The buzzword for love in the modern age is balance. But while the concept makes perfect sense in theory (e.g. prioritizing “us” time and allowing space for individual growth), actually figuring out how to achieve that healthy interdependent balance can prove challenging to many couples. Central Florida relationships expert Rick Brown (who has been married for 37 years) says the secret is recognizing the difference between healthy independence versus “us time” avoidance. Winter Park couple, Chrissy and Michael Martin, who have been married for 16 years, agree. “We’ve developed the ability to get back to center quickly,” says Michael. “[Our relationship] is a constant coming back to that place.”
Change is Normal
The first thing to understand about healthy interdependence is that shifts and changes in your partner (and therefore, your relationship) are not only normal, but also inevitable. “No one really marries a real person,” says Brown. “We marry who we think someone is or who we want them to be. After a period of romance and settling in, our partner’s real self emerges and we begin to feel disillusioned. Most people don’t know how to handle that fully, so they “get busy” and distracted in everyday life until soon the couple are two ships passing in the night.”
Instead of viewing a partner’s shifts and changes as an obstacle breaking down the relationship, Brown encourages couples to “get curious” and see those changes as an opportunity. “When couples are falling out of love, that is the best opportunity for them to truly fall in love,” says Brown. “Get interested in discovering the real person.”
Brown likens the evolution of each individual person to chapters of a book: Some chapters are happy, some are sad; some are exciting, and some are full of struggle. Each day, seek to discover what chapter your partner is in. Let them share the story of their life with you.
The Martins’ relationship has seen its own share of shifting cycles, some fun and some downright challenging. Learning to lean into those shifts and adjust their relationship behaviors to accommodate each cycle has been a secret to their success. “Having infants was the hardest phase,” says Chrissy. “We each had to make the biggest concessions then to keep the relationship strong. Now our boys are much older, so we get to sneak off more for time that’s just us.”
The No. 1 problem in unhappy relationships, according to Brown, is lack of connection. “When you really listen and get past couples’ complaints of dissatisfaction,” says Brown, “what they are truly saying is they feel disconnected. Humans yearn for connection and, when it’s lacking, they will attempt to get that need met outside of the relationship (through work, kids, affairs, Facebook).”
The challenge then becomes knowing the difference between independence that is healthy rather than independence that is toxic. The litmus test, Brown says, is whether participating in an activity renews you and leaves you excited to return to the relationship or whether it serves as an escape from your partner or a means to alleviate feelings of emptiness and loneliness. If the behavior or activity increases your disconnection with your partner, that’s a sign that something is off.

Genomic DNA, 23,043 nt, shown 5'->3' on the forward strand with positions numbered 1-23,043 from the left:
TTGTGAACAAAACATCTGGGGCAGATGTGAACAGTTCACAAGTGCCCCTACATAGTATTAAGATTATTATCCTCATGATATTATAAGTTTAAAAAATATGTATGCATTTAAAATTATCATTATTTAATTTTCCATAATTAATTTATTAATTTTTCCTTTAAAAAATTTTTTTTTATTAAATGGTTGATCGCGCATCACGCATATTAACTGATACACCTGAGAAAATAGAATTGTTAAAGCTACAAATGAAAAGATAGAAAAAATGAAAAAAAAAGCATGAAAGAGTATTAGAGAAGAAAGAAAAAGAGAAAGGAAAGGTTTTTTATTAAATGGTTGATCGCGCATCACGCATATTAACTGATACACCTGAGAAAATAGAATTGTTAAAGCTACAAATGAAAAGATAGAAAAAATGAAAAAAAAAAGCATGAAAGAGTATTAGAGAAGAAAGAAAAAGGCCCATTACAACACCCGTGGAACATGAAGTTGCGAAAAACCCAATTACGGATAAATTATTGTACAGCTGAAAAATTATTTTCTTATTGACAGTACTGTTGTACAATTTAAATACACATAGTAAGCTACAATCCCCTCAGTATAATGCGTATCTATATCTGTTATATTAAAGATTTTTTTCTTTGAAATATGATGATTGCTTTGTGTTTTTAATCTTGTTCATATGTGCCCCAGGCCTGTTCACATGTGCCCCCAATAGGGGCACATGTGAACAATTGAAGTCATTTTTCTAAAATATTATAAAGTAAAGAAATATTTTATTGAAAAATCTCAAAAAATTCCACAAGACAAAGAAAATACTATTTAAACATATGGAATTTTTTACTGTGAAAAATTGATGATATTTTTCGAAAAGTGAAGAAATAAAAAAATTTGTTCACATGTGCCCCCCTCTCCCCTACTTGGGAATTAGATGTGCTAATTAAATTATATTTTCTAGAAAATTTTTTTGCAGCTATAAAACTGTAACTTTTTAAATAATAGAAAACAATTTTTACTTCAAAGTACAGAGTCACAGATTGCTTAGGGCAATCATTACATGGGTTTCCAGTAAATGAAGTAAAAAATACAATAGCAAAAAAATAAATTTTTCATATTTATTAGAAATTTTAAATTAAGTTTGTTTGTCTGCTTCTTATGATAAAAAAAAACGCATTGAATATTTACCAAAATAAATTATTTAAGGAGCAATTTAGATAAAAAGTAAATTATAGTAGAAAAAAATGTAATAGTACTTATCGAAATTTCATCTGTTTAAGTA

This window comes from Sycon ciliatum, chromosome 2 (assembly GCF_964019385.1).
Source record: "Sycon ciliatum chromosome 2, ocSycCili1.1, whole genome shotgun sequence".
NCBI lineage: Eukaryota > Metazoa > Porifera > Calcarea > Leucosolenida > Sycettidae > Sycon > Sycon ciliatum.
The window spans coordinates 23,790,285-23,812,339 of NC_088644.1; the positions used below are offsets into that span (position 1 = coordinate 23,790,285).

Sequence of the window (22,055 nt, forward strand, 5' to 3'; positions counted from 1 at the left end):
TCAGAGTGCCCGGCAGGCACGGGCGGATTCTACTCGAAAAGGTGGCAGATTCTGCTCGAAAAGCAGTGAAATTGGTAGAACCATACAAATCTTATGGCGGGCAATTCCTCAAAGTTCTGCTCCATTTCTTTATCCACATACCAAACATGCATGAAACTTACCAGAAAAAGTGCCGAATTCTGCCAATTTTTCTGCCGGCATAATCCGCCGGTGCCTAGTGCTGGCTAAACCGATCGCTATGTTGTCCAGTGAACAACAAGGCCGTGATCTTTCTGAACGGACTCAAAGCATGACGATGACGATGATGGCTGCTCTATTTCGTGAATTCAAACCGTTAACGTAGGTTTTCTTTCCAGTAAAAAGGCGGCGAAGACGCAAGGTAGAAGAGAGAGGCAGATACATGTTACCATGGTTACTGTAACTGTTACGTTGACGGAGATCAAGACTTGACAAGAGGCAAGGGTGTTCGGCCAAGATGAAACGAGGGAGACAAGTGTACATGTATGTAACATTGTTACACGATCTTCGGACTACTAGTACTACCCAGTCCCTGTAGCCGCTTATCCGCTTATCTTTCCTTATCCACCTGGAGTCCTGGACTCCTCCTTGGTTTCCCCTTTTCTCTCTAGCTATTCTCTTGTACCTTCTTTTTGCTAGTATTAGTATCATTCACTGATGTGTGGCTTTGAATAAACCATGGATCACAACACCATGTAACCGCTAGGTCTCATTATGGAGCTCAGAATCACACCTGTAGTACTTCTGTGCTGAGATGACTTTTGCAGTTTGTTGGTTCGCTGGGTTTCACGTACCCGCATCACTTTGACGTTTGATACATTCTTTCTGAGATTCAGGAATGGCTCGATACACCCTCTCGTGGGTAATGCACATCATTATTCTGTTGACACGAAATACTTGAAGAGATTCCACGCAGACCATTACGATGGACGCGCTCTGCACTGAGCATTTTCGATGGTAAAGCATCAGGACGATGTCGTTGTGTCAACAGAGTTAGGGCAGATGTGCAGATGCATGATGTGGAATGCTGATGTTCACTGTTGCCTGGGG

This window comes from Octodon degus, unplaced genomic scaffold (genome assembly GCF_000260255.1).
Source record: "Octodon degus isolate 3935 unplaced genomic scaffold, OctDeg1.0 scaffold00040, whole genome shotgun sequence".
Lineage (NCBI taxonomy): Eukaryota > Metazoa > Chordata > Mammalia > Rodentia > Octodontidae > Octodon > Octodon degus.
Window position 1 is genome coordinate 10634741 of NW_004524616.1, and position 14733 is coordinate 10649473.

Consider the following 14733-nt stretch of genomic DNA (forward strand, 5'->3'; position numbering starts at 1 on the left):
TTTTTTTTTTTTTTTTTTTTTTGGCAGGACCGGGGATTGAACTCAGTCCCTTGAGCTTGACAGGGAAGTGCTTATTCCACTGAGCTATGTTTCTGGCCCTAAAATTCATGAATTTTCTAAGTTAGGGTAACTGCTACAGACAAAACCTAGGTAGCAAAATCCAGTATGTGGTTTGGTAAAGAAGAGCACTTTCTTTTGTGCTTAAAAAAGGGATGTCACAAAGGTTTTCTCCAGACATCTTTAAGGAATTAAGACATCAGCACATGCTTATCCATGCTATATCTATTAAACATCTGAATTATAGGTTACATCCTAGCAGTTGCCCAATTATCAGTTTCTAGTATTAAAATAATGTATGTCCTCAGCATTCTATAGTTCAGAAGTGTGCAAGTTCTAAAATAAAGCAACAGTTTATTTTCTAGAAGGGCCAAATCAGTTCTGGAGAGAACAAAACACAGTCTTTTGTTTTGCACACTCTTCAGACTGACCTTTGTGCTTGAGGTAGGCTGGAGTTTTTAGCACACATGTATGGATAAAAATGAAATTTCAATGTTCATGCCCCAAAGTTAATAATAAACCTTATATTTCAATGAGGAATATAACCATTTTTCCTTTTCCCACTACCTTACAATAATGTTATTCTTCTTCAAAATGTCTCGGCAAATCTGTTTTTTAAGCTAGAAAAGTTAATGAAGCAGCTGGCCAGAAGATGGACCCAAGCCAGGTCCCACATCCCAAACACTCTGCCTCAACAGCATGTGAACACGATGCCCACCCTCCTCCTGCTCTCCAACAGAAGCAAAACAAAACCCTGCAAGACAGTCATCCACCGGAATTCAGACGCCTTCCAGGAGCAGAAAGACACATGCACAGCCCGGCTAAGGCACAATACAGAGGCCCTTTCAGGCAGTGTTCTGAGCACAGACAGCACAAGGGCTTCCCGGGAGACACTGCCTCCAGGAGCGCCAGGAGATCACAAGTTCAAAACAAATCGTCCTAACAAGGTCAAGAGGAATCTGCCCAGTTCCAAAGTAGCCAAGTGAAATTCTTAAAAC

For the Martins, making sure the other person isn’t left depleted by their solo-time activities is a deciding barometer. “If anything I do is at her expense, that’s not okay,” says Michael. “She shouldn’t feel punished so I can go do my own thing.” Michael loves to surf but only goes when doing so won’t double up stress or obligations for Chrissy. “We’ve also had to make hard choices and let go of friends who don’t contribute anything strong to our relationship,” says Chrissy. “You have to make hard choices and fight like hell to protect this [love] that you have.”
If you are feeling disconnected in your relationship, Brown encourages couples to stop justifying the disconnecting behavior (i.e. I’m just so busy at work. The kids need all of my attention right now.) “We justify because it is easier than facing the challenge at hand,” says Brown. The key is remembering that shift and change in your relationship are inevitable. The first step back to each other is by getting curious. Begin to ask yourself: What interests my partner and why? What excites her? What delights him?
“Get interested,” says Brown. “Couples are great at blaming, analyzing, and criticizing, but what your partner needs is to feel heard, validated, and listened to. When connection begins, couples have more fun, more passion, and more affection.”
The Martins have placed that philosophy at the heart of their marriage. “We both know that ‘us’ is the common goal and comes first,” says Michael. “It’s a decision. And you keep it alive by being intentional in small ways.” For example, Michael will make a point of going back inside to kiss Chrissy goodbye if he forgets to on his way out the door. As a result, both feel fulfilled in the partnership and looked out for as individuals within the frame of their relationship. “When you put the us first,” says Chrissy, “and you both pour, without selfish ego, into the other, and never expect that pouring in to stop, you just end up so whole. And when you feel whole you don’t feel threatened by the other person evolving or growing.”